In many households, organizing a home photo collection has long been a neglected task. This is still true even with the latest digital photo browsers that typically simply dump pictures into folders, an electronic version of the good old shoe-boxes our parents were using for paper-printed pictures. They offer no support for browsing and searching by image contents, and therefore are inadequate for handling such large collections. Despite numerous features (effective packing on thumbnails on screen, identifying representative images, zoomable user interfaces...), all current photo browsers share limitations such as using a time-line view or a folder view at each time, failing to use the two dimensions of the screen. Most have clumsy annotations capabilities and more than anything else completely separate the search and browsing functions. This key flaw is not unique to image browsers: on the Web, browsing is clicking hyperlinks while searching is through Google or others, typically returning a flat list of results from which browsing can start. Overall, presentation is typically linear and the contents of the images are not used to guide the search and presentation.

Each image may be described by a number of attributes, based on image contents and image meta-data (such as camera and time information, stored in so-called EXIF headers). Some of these attributes may be linear or spatial, such as time and location of taking the image, while others may be textual, hierarchical or categorical. These attributes may be considered dimensions in an image hyper-space, which we must be able to traverse dynamically to fully enjoy our digital images. In on-line analytical processing (OLAP), multi-dimensional data is dealt with by considering a few dimensions at a time and pivoting between dimensions when necessary. In advanced computer games such as EVE online, large three-dimensional worlds are explored by simulating space-travel. Both approaches have been very successful in keeping their users occupied and focused on their task for a long time. We propose that a browsing interface for images should merge these features into a multi-dimensional interface that allows flexible space-travel like exploration of the image hyperspace. In order to begin exploring the possibilities of such a browsing interface we have implemented a prototype, based on the PartiView browser, which allows us to browse images in a three-dimensional space. The dimensions may be based on image contents and image meta-data and different dimensions may be combined in an arbitrary manner. Our conclusion is that while the prototype has shortcomings, this is a very promising research direction that merits further exploration. What is novel in this work is that we want to integrate to an image browser OLAP browsing concepts, such as pivoting and filtering that have typically been designed to facilitate the browsing of huge financial data collections.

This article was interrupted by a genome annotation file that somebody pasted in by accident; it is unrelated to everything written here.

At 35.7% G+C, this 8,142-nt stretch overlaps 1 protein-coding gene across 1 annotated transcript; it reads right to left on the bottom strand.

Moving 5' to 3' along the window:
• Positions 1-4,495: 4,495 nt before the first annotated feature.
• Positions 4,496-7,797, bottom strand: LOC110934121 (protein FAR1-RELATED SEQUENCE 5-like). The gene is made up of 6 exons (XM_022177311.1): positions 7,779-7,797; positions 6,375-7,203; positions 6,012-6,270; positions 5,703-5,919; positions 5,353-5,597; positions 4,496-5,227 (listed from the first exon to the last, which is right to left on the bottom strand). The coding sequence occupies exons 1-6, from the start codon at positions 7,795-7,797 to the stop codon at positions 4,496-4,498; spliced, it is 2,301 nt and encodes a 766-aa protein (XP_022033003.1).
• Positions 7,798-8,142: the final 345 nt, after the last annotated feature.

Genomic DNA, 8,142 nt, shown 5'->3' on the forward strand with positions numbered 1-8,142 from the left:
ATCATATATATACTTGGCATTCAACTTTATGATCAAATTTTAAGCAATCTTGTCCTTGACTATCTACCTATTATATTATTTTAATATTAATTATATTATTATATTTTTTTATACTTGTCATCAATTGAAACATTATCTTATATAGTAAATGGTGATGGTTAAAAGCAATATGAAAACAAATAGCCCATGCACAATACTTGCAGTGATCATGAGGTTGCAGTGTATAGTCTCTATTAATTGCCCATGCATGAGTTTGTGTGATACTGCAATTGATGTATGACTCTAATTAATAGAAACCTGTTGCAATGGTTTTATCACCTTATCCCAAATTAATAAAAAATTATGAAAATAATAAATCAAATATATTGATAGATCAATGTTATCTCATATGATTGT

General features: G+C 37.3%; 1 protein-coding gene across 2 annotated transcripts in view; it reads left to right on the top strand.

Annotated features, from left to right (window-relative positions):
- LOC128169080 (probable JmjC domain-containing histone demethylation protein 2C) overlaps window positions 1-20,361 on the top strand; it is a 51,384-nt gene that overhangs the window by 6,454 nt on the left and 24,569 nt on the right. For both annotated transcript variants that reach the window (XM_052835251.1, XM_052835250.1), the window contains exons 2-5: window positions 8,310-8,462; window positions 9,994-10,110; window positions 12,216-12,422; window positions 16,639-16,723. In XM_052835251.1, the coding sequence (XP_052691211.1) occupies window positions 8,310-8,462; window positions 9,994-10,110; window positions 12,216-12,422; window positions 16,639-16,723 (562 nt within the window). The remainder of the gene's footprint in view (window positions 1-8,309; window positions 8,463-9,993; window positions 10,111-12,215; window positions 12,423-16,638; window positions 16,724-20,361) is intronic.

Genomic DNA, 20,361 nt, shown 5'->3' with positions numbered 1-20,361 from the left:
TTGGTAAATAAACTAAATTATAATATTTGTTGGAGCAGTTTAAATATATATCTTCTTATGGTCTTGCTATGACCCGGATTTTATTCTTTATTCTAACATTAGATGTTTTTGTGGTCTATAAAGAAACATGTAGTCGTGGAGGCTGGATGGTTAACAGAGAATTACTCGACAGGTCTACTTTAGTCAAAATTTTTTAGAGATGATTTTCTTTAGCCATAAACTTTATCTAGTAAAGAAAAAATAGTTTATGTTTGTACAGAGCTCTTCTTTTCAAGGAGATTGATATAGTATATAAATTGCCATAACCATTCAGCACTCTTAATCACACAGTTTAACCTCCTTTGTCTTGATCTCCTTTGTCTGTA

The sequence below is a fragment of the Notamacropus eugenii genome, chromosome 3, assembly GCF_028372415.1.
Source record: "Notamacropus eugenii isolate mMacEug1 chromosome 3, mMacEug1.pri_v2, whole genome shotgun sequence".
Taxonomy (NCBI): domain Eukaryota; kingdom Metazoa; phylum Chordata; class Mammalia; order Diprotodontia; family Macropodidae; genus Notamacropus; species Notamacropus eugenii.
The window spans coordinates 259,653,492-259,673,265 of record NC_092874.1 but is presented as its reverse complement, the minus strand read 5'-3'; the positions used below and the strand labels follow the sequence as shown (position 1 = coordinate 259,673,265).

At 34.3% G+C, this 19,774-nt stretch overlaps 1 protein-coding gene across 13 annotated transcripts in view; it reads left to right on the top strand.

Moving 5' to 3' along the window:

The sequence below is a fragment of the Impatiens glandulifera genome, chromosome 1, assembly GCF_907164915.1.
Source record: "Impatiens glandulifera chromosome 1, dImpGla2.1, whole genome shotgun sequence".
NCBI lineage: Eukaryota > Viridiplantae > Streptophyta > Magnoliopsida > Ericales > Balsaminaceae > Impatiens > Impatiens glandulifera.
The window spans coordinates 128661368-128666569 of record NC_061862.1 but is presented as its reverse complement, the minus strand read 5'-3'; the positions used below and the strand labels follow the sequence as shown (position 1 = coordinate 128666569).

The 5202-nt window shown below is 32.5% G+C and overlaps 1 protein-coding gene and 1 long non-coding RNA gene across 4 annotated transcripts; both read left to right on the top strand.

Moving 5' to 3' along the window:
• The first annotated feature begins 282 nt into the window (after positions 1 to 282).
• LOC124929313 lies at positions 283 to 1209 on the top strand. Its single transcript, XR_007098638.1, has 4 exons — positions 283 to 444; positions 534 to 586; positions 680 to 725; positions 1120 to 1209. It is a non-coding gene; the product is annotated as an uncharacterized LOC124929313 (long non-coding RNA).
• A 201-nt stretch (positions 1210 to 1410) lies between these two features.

General Frame for Clustering High Dimensional Datasets using Random Projections

Participants : Laurent Amsaleg, Zied Jemai, Annie Morin.

Random Projections (RPs) have recently emerged as a powerfull method for dimension reduction. Random projections is computationally significantly less expensive than the other techniques and preserves distances quite nicely. It has been shown that RP yields results comparable to conventional dimensionnality reduction techniques [42] , [48] , [58] . RPs, however, are highly unstable, which becomes problematic when used for data clustering purposes.